Glide Invest FAQ: What are some of the risk parameters associated with Mutual Funds?

What are some of the risk parameters associated with Mutual Funds?

Standard Deviation: is a measure of evaluating the risk caused by the volatility. It tells how much a fund’s performance deviates over a time-frame. Higher the standard deviation, the higher the risk taken by the fund.

Risk-adjusted return: is the amount of risk taken by a fund to earn the return and is a useful parameter to compare funds within a particular category.

Sharpe Ratio: compares the return an investor is getting with the level of risk taken by fund. To calculate Sharpe ratio, you have to find the difference between the return of a fund and the risk-free return, and divide the result by the standard deviation of the fund.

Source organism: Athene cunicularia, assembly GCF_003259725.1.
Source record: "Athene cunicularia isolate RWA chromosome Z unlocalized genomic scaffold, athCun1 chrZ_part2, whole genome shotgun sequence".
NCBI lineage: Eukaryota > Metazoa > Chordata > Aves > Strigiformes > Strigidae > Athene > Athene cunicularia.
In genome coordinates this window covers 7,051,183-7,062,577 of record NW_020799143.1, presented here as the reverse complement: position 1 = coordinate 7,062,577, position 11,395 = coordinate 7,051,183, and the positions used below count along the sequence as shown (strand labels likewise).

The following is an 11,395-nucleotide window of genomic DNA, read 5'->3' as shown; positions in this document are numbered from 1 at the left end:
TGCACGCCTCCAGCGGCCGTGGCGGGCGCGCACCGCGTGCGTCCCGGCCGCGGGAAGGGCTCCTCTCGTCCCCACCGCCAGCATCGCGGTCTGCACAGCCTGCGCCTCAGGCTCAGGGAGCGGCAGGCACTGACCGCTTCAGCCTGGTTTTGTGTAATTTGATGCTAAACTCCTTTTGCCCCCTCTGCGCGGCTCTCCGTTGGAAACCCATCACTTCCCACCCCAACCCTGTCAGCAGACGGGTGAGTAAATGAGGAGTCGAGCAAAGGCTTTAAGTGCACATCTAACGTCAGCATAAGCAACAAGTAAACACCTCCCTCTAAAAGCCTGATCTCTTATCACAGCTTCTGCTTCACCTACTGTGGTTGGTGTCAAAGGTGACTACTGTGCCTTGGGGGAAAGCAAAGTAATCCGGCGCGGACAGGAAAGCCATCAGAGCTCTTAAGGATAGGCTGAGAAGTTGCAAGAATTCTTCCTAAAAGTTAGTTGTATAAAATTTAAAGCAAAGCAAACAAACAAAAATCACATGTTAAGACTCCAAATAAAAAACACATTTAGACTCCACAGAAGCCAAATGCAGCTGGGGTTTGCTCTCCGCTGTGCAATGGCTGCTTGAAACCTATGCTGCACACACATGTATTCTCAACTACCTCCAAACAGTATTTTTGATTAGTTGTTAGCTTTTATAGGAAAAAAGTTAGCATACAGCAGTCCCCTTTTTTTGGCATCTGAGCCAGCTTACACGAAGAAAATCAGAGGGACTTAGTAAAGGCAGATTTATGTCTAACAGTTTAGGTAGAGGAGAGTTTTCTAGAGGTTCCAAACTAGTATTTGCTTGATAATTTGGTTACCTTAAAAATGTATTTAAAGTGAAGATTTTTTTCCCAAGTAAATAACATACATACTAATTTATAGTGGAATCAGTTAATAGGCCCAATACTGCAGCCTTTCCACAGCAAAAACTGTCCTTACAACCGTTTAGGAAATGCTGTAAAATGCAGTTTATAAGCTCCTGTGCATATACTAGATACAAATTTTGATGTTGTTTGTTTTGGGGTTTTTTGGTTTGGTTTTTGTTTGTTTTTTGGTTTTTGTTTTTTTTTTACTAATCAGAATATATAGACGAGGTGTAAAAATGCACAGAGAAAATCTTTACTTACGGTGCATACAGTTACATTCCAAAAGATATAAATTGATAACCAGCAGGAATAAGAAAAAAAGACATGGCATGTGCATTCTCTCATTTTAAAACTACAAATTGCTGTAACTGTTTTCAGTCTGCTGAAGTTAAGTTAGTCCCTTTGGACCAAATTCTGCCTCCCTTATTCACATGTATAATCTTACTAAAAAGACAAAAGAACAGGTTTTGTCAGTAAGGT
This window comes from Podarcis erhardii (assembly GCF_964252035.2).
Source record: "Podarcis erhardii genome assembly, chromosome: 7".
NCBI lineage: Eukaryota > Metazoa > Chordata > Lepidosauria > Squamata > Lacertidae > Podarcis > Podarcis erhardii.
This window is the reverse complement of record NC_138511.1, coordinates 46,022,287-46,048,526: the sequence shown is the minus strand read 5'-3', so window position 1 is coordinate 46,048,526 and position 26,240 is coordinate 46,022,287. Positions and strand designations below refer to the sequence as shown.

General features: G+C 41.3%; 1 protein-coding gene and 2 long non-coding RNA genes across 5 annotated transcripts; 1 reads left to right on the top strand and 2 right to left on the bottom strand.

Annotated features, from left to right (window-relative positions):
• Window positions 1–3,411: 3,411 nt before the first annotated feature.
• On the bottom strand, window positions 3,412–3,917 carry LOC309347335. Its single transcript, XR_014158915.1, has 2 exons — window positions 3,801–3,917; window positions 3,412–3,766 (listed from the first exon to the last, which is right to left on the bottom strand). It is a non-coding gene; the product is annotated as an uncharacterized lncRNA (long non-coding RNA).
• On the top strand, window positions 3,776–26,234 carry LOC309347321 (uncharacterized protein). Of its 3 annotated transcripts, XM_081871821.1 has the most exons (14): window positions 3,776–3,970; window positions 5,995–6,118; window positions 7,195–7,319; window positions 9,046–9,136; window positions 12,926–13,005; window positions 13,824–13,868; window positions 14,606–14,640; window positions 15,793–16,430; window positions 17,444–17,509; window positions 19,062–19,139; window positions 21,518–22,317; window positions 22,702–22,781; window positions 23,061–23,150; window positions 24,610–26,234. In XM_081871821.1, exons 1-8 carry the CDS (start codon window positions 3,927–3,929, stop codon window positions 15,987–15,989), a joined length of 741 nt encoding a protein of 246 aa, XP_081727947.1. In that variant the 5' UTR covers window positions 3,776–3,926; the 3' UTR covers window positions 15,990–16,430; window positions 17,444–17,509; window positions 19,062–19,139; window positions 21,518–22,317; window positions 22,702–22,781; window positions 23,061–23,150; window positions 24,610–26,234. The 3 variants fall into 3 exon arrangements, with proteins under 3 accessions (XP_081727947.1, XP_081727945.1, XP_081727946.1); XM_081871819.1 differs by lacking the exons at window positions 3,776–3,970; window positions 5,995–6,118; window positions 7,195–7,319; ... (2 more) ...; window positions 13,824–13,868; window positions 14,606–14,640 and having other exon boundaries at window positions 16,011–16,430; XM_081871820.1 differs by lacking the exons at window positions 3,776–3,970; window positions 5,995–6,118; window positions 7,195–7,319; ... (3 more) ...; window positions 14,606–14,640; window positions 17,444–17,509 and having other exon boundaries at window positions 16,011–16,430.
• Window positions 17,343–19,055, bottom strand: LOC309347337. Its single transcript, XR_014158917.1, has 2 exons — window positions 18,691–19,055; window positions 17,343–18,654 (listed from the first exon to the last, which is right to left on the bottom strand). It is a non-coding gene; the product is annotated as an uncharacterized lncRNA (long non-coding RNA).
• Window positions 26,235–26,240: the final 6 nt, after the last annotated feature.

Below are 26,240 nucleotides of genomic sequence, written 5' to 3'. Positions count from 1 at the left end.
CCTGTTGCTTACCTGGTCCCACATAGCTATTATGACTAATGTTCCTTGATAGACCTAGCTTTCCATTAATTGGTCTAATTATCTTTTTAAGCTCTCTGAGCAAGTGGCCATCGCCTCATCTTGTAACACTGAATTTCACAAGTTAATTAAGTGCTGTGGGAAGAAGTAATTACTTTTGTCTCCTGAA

Sharpe Ratio = (Fund return – Risk-free return)/Standard deviation of the fund

Sortino Ratio: helps to determine a fund’s ability to contain the downside risk during a depressing market condition. Unlike the Sharpe ratio, Sortino uses only downside deviation for calculating the volatility.
Sortino Ratio = (Portfolio Return – Risk Free Return) / Downside Deviation

Treynor Ratio: determines the excess returns earned for the risk taken by the fund. It is also called the reward-to-volatility ratio. Treynor ratio uses the ‘Beta’ of the fund (volatility of a fund compared to the systematic market risk). The idea is to evaluate the value added for the risk taken by the investor.
Treynor Ratio = (Fund return – Risk-free return)/Beta of the fund

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